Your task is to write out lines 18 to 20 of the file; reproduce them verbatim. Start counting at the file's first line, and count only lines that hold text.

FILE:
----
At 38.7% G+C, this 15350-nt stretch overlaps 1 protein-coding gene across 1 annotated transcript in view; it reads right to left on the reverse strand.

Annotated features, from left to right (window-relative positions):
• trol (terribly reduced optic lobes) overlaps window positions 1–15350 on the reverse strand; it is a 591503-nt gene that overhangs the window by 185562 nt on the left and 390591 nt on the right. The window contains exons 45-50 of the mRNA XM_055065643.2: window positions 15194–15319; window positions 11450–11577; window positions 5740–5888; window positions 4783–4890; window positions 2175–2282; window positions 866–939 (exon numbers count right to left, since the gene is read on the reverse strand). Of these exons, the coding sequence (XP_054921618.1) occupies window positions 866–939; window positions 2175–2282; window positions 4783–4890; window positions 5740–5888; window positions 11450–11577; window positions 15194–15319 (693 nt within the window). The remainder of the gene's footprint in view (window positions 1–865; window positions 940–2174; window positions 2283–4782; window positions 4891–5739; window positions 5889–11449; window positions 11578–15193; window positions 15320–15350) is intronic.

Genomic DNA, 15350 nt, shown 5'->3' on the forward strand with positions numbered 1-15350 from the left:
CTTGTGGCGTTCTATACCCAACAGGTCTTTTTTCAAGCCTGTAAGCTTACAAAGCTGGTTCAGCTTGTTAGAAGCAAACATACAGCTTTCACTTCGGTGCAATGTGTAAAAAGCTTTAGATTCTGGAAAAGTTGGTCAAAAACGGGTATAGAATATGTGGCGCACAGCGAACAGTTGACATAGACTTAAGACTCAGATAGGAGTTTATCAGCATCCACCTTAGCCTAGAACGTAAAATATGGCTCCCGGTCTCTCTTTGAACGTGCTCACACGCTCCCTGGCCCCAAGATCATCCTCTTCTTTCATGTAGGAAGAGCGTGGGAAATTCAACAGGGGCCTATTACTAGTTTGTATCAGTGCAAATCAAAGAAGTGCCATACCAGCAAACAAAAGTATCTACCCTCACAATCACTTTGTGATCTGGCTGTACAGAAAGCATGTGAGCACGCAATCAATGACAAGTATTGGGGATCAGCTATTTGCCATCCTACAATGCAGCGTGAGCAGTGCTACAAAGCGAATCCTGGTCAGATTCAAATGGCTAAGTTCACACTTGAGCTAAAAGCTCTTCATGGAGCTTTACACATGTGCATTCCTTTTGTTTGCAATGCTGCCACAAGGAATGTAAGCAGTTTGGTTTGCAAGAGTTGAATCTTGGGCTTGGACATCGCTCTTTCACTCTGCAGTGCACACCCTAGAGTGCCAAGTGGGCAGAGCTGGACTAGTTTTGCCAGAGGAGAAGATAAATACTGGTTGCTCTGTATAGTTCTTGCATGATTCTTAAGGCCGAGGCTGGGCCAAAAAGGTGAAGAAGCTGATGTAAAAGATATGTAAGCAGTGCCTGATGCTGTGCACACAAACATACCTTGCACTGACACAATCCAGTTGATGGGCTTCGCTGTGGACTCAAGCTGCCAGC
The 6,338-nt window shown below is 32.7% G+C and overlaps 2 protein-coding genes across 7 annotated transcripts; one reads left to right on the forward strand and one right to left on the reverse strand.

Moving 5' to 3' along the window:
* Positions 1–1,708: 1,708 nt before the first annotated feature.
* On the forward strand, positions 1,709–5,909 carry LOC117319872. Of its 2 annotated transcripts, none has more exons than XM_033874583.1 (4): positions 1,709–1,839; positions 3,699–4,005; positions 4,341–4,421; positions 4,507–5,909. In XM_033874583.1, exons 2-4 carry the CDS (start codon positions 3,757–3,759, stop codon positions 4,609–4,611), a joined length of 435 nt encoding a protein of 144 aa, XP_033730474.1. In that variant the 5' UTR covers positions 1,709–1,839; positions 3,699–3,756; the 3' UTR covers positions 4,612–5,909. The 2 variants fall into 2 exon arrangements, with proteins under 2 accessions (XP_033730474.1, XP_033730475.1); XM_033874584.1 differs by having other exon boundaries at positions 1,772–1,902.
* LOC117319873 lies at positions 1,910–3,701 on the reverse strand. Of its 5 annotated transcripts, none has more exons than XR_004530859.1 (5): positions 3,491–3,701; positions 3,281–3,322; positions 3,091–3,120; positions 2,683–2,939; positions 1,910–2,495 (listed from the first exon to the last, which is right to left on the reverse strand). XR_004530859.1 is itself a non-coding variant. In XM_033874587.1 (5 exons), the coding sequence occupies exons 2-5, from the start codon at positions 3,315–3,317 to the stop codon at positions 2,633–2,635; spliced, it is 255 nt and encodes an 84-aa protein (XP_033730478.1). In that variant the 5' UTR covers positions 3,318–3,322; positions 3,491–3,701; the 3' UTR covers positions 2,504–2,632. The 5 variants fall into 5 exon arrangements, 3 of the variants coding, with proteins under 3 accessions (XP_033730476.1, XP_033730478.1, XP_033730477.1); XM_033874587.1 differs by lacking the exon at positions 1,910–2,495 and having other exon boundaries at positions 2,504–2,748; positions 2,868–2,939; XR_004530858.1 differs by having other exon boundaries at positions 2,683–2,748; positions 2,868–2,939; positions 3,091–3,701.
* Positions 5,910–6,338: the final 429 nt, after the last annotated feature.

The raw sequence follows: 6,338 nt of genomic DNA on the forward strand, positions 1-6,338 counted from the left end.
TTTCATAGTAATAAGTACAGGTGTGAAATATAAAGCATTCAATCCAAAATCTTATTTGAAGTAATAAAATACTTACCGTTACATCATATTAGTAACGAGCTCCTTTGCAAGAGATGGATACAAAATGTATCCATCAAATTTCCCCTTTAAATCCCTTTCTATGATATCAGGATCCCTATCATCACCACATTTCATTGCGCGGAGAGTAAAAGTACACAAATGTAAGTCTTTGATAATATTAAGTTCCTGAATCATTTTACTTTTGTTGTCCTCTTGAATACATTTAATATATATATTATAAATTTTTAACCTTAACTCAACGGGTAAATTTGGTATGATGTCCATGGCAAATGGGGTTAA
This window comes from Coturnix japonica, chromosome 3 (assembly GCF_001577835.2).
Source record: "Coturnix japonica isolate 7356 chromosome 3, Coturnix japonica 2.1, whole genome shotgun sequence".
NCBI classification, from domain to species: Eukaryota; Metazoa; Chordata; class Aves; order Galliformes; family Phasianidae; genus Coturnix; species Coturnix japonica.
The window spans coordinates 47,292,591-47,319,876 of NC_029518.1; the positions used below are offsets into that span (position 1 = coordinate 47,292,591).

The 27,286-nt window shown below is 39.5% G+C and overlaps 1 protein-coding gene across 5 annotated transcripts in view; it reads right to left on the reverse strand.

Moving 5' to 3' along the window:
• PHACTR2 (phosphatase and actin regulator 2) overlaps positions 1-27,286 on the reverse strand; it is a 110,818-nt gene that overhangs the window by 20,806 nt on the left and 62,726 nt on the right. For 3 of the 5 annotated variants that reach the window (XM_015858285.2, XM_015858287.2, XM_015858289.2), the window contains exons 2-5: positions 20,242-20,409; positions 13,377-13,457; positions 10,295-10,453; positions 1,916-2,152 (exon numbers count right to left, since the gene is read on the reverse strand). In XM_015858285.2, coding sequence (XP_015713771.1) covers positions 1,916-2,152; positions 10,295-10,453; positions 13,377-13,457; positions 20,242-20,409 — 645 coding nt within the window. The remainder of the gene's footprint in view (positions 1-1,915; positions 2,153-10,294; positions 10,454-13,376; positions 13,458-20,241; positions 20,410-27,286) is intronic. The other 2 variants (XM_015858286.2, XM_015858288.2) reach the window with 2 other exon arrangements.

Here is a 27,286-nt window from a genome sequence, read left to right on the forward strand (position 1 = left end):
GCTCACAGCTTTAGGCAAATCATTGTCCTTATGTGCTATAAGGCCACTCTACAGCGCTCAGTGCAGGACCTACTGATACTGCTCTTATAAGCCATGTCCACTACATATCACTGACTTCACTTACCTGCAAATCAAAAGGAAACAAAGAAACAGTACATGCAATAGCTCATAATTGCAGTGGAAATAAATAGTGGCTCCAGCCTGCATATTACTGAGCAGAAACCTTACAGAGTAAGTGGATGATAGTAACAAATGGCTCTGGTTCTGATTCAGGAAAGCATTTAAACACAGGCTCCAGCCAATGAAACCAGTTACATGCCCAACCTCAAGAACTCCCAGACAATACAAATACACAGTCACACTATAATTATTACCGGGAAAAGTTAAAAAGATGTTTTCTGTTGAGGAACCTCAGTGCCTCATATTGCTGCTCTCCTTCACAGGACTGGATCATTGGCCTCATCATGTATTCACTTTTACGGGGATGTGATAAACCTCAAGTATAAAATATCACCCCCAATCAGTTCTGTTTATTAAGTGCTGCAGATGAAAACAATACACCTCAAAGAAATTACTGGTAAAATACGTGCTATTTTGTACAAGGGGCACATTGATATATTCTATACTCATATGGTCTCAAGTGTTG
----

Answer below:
The 27,286-nt window shown below is 39.5% G+C and overlaps 1 protein-coding gene across 5 annotated transcripts in view; it reads right to left on the reverse strand.

Moving 5' to 3' along the window:
• PHACTR2 (phosphatase and actin regulator 2) overlaps positions 1-27,286 on the reverse strand; it is a 110,818-nt gene that overhangs the window by 20,806 nt on the left and 62,726 nt on the right. For 3 of the 5 annotated variants that reach the window (XM_015858285.2, XM_015858287.2, XM_015858289.2), the window contains exons 2-5: positions 20,242-20,409; positions 13,377-13,457; positions 10,295-10,453; positions 1,916-2,152 (exon numbers count right to left, since the gene is read on the reverse strand). In XM_015858285.2, coding sequence (XP_015713771.1) covers positions 1,916-2,152; positions 10,295-10,453; positions 13,377-13,457; positions 20,242-20,409 — 645 coding nt within the window. The remainder of the gene's footprint in view (positions 1-1,915; positions 2,153-10,294; positions 10,454-13,376; positions 13,458-20,241; positions 20,410-27,286) is intronic. The other 2 variants (XM_015858286.2, XM_015858288.2) reach the window with 2 other exon arrangements.